Twitter Fundraising: Lessons I Learned

Written by Ryan Thornburg October 4, 2010 9:30 pm EDT 1 comment

One of the reasons I remain bullish on social media and the read/write web is my continued hope is that it will lead to an increasing diversity of voices as well as a renewed sense of personal ownership of the First Amendment. So when UNC’s celebration of First Amendment Day rolled around last week, it was a good opportunity for me to play around with Twitter’s capacity to raise money for fun and/or profit.

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Convergence in the Classroom, Metamorphosis in the Newsroom

Written by Ryan Thornburg August 5, 2010 11:14 am EDT 1 comment

“Convergence” has always been my least favorite word to use to talk about newsrooms. Yesterday’s AEJMC conference presentation by John Russial and Arthur Santana reminded me why.

Oh, their presentation was very good. Russial’s research about newsroom technology and roles is always enlightening. But a blog post from Alfred Hermida (who, by the way, is the conference’s best tweeter @Hermida) picked up on the presentation’s use of the word “convergence” and made me realize how broad of a definition that word can have. Hermida’s headline was “AEJMC: Newsrooms slow to move toward convergence” and he goes on to report that “Russial concluded that job specialisation remained the dominant organizing principle, with editors prizing depth rather than breadth.”

On Twitter, the unfortunate headline has been in circulation. I say it’s unfortunate because I think it misrepresents Russial’s presentation in a way that the rest of the blog post does not. My impression was that Russial’s research found that convergence IS happening in newsrooms, but that it is happening at the organizational level rather than at the individual level. He didn’t address whether convergence was happening at the story level.

And if you had to read that last paragraph a few times, you know why I don’t like to use the word convergence.

That said, I think Russial is right about the level at which convergence is happening. His findings are supported by the paper that Ying Du and I presented at the same session and they are supported, too, by an earlier unpublished study I did of online journalists in North Carolina.

The North Carolina study found that, on average, online journalists say they have had nine different duties at least once in the last three months. More often than anything else, a respondent said he or she had five different duties. But it also found that not everyone is doing everything. There is specialization of “new media” skills.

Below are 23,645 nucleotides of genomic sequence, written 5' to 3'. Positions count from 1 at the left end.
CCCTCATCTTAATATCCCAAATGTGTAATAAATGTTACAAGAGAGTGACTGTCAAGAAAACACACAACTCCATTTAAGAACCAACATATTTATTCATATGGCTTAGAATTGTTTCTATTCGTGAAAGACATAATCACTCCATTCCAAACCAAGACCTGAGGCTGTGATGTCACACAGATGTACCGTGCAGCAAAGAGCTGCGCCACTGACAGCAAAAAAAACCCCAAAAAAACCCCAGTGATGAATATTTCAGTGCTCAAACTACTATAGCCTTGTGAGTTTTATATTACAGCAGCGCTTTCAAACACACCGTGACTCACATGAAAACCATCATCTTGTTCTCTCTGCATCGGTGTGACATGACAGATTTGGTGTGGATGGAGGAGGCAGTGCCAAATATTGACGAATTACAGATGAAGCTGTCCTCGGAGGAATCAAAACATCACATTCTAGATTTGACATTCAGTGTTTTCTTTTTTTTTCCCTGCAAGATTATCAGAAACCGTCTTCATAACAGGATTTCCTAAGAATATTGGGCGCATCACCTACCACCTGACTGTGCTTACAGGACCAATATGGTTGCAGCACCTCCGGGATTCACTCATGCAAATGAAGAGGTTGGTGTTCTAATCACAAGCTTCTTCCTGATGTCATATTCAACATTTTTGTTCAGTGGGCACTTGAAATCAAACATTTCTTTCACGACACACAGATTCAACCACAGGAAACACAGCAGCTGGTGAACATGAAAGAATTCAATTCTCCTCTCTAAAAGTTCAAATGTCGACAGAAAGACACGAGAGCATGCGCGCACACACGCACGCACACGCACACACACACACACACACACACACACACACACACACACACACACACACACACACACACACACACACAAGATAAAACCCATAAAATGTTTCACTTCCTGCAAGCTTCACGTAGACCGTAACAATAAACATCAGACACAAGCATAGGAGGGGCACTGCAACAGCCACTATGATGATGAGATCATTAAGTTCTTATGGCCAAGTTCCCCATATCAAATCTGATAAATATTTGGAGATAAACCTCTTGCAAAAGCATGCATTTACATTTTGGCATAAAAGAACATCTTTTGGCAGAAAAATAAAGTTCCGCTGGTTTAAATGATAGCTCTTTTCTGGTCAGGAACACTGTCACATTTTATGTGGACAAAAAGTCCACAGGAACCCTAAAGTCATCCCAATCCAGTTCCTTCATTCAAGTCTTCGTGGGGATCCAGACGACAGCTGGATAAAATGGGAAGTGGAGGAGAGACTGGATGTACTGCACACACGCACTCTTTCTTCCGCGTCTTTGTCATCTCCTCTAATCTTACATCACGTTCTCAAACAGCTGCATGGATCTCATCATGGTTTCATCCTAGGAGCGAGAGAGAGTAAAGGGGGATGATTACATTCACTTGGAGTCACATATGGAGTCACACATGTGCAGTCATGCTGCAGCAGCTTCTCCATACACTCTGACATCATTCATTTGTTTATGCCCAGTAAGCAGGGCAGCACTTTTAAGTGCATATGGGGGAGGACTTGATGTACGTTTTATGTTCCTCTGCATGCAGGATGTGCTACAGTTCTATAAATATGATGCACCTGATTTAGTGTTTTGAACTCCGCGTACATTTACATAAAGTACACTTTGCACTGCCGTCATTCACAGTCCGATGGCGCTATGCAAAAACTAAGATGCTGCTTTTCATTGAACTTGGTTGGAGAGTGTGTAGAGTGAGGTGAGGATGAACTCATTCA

And in the paper we presented yesterday, online journalists said that the concept most important to their job was “multitasking”. (Journalism instructors however, ranked multitasking as seventh out of 10 concept. Leading to the challenging question: How do you teach multitasking?)

I didn’t research this, but I suspect that photographers are also shooting video. Reporters are blogging. Designers are animating. Copyeditors are producing story packages in a CMS. It’s not convergence as much as it is metamorphosis. And we aren’t seeing caterpillars becoming ducks. Not surprisingly, we’re seeing caterpillars becoming butterflies.

There are some roles in the newsroom that AREN’T converging. In the North Carolina survey, journalists who write original stories for the Web, edit text for content, and work with databases tend to perform very few other tasks.

I don’t have enough data to support this, but I also suspect that role convergence is much more likely to take place at small news organizations while specialization (and diversity) of roles is more common at the largest news organizations. And because students tend to start at small organizations and later join large organizations, this distinction is important (if indeed true). Understanding it can help journalism educators better frame the choices they have when dealing with curriculum change.

So, what does that mean for journalism education and curriculum change? I think a few things:

  • Every journalism student should have a basic introduction to a broad variety of skills – writing/editing, reporting, photography/design, computer programming/algorithmic thinking and law/ethics.
  • Journalism students should become proficient in a particular set of concepts and skills that we some define as being similar.